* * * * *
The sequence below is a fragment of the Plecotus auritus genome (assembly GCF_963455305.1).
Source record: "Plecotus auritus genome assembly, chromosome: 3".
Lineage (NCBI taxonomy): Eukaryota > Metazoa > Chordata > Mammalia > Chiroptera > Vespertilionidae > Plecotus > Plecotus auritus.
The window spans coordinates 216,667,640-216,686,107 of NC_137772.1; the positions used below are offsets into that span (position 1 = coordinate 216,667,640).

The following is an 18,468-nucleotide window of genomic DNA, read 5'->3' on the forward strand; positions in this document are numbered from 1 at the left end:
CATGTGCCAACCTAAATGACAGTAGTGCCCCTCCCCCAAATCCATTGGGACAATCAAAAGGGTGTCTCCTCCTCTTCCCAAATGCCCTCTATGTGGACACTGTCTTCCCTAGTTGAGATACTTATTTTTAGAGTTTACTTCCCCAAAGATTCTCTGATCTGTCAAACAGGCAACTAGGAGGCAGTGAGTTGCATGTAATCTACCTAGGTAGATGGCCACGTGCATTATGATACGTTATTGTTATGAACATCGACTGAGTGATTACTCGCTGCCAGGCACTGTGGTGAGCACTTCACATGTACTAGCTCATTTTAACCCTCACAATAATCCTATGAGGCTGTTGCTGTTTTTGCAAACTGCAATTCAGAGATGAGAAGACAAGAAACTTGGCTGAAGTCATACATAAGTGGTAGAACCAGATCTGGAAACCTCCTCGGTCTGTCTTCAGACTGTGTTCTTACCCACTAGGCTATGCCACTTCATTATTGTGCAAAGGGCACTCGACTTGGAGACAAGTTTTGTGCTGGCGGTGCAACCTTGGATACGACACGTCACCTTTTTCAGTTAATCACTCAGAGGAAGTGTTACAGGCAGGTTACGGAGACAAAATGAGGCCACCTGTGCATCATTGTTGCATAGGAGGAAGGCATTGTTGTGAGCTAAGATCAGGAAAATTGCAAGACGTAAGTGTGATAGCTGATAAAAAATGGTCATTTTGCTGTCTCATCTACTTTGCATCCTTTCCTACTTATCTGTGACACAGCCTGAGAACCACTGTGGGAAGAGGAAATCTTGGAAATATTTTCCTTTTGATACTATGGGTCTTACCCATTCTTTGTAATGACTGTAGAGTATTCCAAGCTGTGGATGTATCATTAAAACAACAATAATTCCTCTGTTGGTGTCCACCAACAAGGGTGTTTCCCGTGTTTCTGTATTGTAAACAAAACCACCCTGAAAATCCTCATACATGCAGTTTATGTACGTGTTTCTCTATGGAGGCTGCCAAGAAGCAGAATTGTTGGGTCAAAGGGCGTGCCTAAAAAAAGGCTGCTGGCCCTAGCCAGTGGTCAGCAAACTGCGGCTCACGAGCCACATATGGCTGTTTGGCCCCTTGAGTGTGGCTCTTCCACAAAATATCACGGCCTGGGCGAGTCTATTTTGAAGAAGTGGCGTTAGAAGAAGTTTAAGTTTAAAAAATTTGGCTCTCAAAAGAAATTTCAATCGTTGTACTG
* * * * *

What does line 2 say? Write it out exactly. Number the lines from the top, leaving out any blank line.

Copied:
Source record: "Plecotus auritus genome assembly, chromosome: 3".